Iowa's Department of Public Safety recently released a report on drones. The full text of the report is available here. A bill passed back in May called for this report, which would survey whether Iowa's laws should be modified to account for drones and to develop guidelines for drone use.
I think that the report's position on private drone use is sensible. The report notes that drone safety regulations are covered by Federal Aviation Administration (FAA) regulations. The report continues, pointing out that existing laws against trespass and invasion of privacy can restrict invasive drone use by private parties. The report also notes that it may be best to restrict drones "as regulation is needed rather than in a preemptive matter." This sort of approach will help drone technology develop without complicated or repetitive laws that may hinder the free use of drone technology.
I do think that the report misstates Iowa's legislative restrictions on government drone use. Iowa's law governing drones is a bit strange, since it is a mix of restriction and deregulation of government drone use. Section 321.492B of the Iowa Code prohibits the government from using drones in "traffic enforcement" situations. As I have previously argued, it is unclear how far this prohibition extends. While officers may not use drones to spot traffic violations, are they prohibited from using drones to document the scene of a traffic collision or hit and run after the collision has taken place?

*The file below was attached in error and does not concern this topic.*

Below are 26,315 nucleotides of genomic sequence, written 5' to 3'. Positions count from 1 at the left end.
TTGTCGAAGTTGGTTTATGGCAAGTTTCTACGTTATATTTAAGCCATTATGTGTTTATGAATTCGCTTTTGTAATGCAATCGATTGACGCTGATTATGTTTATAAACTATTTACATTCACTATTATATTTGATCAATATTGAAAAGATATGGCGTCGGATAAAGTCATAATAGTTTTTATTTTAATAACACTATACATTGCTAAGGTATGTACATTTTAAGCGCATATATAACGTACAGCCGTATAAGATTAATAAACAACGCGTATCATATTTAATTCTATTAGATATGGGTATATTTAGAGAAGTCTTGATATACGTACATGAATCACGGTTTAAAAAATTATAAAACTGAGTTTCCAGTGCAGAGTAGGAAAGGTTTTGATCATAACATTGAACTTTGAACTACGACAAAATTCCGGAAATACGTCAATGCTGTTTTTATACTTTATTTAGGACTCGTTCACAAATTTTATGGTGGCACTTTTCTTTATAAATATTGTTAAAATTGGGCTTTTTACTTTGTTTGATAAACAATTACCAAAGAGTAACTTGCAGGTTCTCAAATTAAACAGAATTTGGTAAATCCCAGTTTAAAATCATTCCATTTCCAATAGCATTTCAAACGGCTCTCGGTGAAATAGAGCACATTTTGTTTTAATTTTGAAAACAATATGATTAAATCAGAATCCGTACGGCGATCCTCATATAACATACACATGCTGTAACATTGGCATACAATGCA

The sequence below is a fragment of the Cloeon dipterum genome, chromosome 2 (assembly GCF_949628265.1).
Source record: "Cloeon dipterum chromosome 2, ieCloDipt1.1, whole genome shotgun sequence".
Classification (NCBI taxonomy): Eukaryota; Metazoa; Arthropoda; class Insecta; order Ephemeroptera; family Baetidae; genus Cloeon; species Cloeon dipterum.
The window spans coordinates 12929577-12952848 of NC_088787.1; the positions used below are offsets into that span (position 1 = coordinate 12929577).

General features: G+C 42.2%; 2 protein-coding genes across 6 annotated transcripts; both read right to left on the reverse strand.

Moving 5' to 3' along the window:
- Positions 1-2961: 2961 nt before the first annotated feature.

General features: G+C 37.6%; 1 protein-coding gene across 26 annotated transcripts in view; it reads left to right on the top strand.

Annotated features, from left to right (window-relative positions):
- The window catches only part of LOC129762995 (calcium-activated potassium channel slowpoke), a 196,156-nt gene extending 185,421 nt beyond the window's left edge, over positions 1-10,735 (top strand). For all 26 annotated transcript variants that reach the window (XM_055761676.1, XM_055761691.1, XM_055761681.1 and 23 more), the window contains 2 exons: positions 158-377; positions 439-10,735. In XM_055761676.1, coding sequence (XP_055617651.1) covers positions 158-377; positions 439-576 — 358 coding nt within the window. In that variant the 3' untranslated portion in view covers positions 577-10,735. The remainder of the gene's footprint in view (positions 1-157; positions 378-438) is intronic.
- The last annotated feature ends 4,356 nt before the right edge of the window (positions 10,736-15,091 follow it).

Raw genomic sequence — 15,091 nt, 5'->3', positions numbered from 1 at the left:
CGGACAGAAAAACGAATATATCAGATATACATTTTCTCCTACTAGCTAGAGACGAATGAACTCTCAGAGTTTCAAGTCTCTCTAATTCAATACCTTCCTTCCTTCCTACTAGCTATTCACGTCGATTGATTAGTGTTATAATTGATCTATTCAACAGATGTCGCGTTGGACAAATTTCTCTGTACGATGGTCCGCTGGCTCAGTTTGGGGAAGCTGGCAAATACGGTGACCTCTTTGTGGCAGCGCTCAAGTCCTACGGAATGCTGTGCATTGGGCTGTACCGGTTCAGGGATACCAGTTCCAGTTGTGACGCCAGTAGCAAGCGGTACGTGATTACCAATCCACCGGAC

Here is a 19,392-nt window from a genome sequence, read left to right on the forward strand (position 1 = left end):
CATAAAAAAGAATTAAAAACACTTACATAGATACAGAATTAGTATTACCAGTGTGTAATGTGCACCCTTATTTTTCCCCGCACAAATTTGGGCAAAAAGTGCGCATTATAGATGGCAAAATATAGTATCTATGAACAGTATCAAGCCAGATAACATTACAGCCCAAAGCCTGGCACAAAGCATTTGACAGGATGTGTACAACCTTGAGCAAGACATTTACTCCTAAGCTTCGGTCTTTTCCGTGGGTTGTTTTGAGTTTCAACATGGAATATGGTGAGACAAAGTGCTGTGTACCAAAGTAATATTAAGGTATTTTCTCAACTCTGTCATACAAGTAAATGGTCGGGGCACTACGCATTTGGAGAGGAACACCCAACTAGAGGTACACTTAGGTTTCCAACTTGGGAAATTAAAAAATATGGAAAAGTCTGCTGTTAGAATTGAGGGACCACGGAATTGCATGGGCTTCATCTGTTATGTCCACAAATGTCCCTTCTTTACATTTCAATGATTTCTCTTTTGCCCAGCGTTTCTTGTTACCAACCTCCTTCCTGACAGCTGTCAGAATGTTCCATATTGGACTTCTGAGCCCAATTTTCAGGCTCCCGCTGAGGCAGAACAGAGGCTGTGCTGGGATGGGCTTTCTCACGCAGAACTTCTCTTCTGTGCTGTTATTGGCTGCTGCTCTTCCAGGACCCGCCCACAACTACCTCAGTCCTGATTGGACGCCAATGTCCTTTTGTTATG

In non-traffic enforcement situations, agencies can use evidence obtained through drones whenever an exception to the Fourth Amendment search warrant requirement exists. As I have pointed out several times on this blog, this sort of exception essentially permits law enforcement agencies to use drones without any meaningful restrictions, since drones can still be used to observe people's public movements and the exterior of their homes.
The report, however, claims that this law "contemplates that a search warrant must be obtained, or that evidence that the government has gathered with an unmanned aircraft would be suppressed." While Iowa's law calls for a warrant when the government uses drones, the exception to the warrant requirement is so broad that the warrant requirement does not meaningfully restrict government drone use.
The report is worth reading in full, and its discussion of FAA regulations and state trespassing and privacy laws will likely apply to other states that are contemplating drone regulation.